Advance Review: The Need

★★☆☆☆

A mother alone with her two children, settling in for the night as her husband is abroad. An intruder who knows them intimately, lurking in their home. The Need is eerie and gripping from the very first page.

This is the first of Helen Phillips’s books that I’ve read, and I was thrilled with the captivating quality of her writing, especially her raw portrayal of motherhood. The pacing is quick, with frequent changes of scene, bouncing between the present and days earlier. I tore through the first half of the book, but found myself beginning to lose momentum as the plot progressed further. The Need became more dreamlike and ambiguous and ultimately ended this way. The final act of this book was unsatisfying and left me with a bitter taste in my mouth, but this was an interesting read nonetheless. Continue reading “Advance Review: The Need”

Review: Some Choose Darkness

41735371★★☆☆☆

Some Choose Darkness has stolen the title previously held by Andy Weir’s Artemis: Most Disappointing Read of 2019.

Throughout the story we follow Rory Moore, a forensic reconstructionist at the top of her field. In the midst of a personal hiatus her father suddenly passes, leaving to her all of the clients of his one-man law firm. As she sorts out his affairs Rory discovers that for years her father has been handling the assets of the notorious serial killer known as The Thief. Unable to pass his case off to anyone else, Rory is forced to see a convicted him through his parole, struggling to unpack why her father remained so close with a vicious killer as she pieces together the mysterious death of the woman who brought The Thief down.

I was incredibly excited to begin this book, but I was never hooked in. Instead, I pushed on with hopes that the story ended strong, but I was ultimately let down. 

From the beginning, this story drags. For several short prologues and a whole chapter the author plays the pronoun game before finally introducing us to the protagonist. From there, it doesn’t get much better. More than anything, this book felt like the victim of poor editing. For the first 100 pages very little happens, I assumed these little threads would eventually come together in the end, but unfortunately most only contributed to small epiphanies or twists that failed to shock. Donlea’s writing style only made this a greater burden. In these introductory chapters, he has a strange habit of breaking up action or dialogue with huge paragraphs reminding the reader how special and smart Rory Moore is. I feel like I was unable to connect with her because more often Donlea tells the reader about how incredible Rory Moore is as opposed to showing the incredible things she is capable of. So many of these writing quirks grated on my nerves throughout the entire story, but that wasn’t enough to ruin the experience. On top of it all, the resolution was rushed and Rory’s final actions felt completely out of character. Seeing other reviewers rave about this book, I’m left wondering what I missed.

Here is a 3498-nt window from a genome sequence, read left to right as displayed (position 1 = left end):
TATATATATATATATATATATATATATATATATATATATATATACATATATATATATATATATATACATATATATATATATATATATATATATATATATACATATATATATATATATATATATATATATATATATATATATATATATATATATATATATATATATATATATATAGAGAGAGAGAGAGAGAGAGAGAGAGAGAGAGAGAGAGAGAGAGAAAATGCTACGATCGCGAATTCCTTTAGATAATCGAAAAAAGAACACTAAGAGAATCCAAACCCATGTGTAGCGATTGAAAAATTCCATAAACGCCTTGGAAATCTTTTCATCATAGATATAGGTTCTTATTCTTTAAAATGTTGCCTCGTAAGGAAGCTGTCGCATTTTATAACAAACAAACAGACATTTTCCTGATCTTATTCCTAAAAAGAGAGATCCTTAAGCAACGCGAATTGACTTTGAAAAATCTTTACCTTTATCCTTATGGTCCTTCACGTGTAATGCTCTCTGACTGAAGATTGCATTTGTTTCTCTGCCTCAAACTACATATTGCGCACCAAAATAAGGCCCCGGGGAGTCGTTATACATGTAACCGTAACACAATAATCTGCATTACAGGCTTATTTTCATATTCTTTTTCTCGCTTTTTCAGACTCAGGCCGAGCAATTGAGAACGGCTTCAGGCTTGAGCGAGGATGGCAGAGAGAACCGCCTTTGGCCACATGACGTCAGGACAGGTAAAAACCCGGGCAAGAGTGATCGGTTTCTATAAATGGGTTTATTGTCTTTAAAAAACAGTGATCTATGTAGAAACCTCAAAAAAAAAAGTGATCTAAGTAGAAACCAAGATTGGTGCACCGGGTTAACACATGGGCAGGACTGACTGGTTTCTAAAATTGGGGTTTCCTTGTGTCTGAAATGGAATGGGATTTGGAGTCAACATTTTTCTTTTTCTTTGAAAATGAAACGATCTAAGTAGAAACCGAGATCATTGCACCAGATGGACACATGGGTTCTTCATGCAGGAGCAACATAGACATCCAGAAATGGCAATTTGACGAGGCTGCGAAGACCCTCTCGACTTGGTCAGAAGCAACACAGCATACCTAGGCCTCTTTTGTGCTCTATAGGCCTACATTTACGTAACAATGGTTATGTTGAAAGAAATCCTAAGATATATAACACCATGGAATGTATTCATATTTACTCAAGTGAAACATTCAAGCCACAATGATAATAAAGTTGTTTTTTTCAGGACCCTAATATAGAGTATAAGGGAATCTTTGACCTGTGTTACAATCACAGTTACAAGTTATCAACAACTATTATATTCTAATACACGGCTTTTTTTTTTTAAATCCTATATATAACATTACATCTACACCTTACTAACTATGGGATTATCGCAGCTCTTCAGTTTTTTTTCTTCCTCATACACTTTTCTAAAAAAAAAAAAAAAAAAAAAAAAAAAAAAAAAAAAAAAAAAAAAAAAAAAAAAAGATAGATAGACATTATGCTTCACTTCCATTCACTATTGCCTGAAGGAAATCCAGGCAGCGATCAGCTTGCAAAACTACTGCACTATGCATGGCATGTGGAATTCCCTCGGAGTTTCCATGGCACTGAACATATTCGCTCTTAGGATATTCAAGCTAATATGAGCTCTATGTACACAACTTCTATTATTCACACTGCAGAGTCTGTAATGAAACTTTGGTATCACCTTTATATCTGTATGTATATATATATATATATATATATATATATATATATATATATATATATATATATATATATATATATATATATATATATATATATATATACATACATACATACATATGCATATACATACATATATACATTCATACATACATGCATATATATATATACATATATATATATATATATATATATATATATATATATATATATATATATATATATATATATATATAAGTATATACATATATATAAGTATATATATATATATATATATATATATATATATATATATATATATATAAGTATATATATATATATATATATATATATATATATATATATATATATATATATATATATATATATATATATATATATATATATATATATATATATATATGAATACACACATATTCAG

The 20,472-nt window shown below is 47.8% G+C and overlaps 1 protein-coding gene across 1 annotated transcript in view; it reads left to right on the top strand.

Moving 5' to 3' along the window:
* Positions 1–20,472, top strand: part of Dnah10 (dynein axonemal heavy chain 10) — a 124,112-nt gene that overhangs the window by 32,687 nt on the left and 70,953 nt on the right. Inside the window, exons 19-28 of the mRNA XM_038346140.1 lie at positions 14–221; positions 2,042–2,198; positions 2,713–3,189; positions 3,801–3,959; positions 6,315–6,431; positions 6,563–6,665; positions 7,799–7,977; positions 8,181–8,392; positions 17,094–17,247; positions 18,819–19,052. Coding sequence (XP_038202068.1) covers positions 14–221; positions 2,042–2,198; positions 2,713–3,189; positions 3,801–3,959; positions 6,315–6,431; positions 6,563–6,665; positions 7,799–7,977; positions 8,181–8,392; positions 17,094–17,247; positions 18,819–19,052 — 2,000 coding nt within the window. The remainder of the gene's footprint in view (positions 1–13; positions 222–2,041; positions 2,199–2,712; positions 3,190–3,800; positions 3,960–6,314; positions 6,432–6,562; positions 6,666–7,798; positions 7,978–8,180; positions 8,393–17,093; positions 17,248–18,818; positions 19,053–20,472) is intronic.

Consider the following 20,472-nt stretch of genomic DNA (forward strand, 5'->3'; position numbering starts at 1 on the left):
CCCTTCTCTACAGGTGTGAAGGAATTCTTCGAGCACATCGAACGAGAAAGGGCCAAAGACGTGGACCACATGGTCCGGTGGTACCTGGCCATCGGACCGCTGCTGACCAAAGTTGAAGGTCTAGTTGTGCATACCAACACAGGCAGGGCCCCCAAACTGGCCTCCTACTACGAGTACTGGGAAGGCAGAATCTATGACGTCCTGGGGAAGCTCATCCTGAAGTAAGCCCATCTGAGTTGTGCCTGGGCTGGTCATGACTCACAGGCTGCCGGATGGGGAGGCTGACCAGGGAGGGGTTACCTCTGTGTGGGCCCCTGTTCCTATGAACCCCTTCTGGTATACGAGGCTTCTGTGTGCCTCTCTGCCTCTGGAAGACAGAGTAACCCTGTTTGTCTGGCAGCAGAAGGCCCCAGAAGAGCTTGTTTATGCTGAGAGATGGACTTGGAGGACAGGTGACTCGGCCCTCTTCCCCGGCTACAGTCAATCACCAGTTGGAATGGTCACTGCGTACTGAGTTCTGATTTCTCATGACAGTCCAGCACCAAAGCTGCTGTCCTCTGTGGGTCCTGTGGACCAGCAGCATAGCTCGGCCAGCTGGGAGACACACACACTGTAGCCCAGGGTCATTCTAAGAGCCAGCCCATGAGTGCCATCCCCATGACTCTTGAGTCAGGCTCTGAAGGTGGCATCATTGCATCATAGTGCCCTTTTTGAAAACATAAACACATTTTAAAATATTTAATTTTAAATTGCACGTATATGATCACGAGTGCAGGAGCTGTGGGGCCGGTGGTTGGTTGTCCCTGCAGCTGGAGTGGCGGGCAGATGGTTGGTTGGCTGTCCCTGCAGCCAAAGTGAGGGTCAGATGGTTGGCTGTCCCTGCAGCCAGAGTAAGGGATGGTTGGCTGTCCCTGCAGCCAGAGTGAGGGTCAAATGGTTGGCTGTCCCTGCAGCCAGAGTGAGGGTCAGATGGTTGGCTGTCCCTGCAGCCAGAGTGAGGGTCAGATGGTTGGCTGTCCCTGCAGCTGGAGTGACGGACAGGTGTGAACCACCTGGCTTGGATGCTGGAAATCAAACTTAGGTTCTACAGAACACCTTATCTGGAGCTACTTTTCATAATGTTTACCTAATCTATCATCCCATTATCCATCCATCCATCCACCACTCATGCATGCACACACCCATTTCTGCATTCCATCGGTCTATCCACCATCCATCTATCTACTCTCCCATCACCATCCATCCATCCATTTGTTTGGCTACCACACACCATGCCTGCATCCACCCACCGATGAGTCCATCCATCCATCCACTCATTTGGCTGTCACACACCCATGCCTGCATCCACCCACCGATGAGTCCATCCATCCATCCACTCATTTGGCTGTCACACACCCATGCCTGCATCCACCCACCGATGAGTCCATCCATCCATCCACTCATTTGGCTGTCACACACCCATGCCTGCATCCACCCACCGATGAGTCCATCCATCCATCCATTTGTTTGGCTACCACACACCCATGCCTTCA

Die-hard thriller fans, this book probably isn’t for you. I dip into the genre on occasion and even I could see the twists coming from a mile away. But don’t leave disappointed just yet, let me instead point you in the direction of one of my favorite books of all time: The Crow Girl. Continue reading “Review: Some Choose Darkness”

This Post Couldn’t Wait: The Seep

I know this post is coming at you in the middle of a hiatus, but bear with me, it’s exciting.

So, I was browsing Edelweiss+ on this Friday night in and, as usual, I check out the LGBT+ review copies first. Of the 3,913 DRCs available for request or download as I write this, there are 6 in that category (which is heinous, but I won’t dwell on that for this post).

But anyways, 6. That’s one more than yesterday, so yay! So, among the titles I’ve been seeing on repeat for weeks, what’s new? The Seep by Chana Porter.

45448133“A blend of searing social commentary and speculative fiction, Chana Porter’s fresh, pointed debut is perfect for fans of Jeff VanderMeer and Carmen Maria Machado.

Trina Goldberg-Oneka is a trans woman whose life is irreversibly altered in the wake of a gentle—but nonetheless world-changing—invasion by an alien entity calling itself The Seep. Through The Seep, everything is connected. Capitalism falls, hierarchies and barriers are broken down; if something can be imagined, it is possible.

Trina and her wife, Deeba, live blissfully under The Seep’s utopian influence—until Deeba begins to imagine what it might be like to be reborn as a baby, which will give her the chance at an even better life. Using Seep-tech to make this dream a reality, Deeba moves on to a new existence, leaving Trina devastated.

Heartbroken and deep into an alcoholic binge, Trina chases after a young boy she encounters, embarking on an unexpected quest. In her attempt to save him from The Seep, she will confront not only one of its most avid devotees, but the terrifying void that Deeba has left behind.”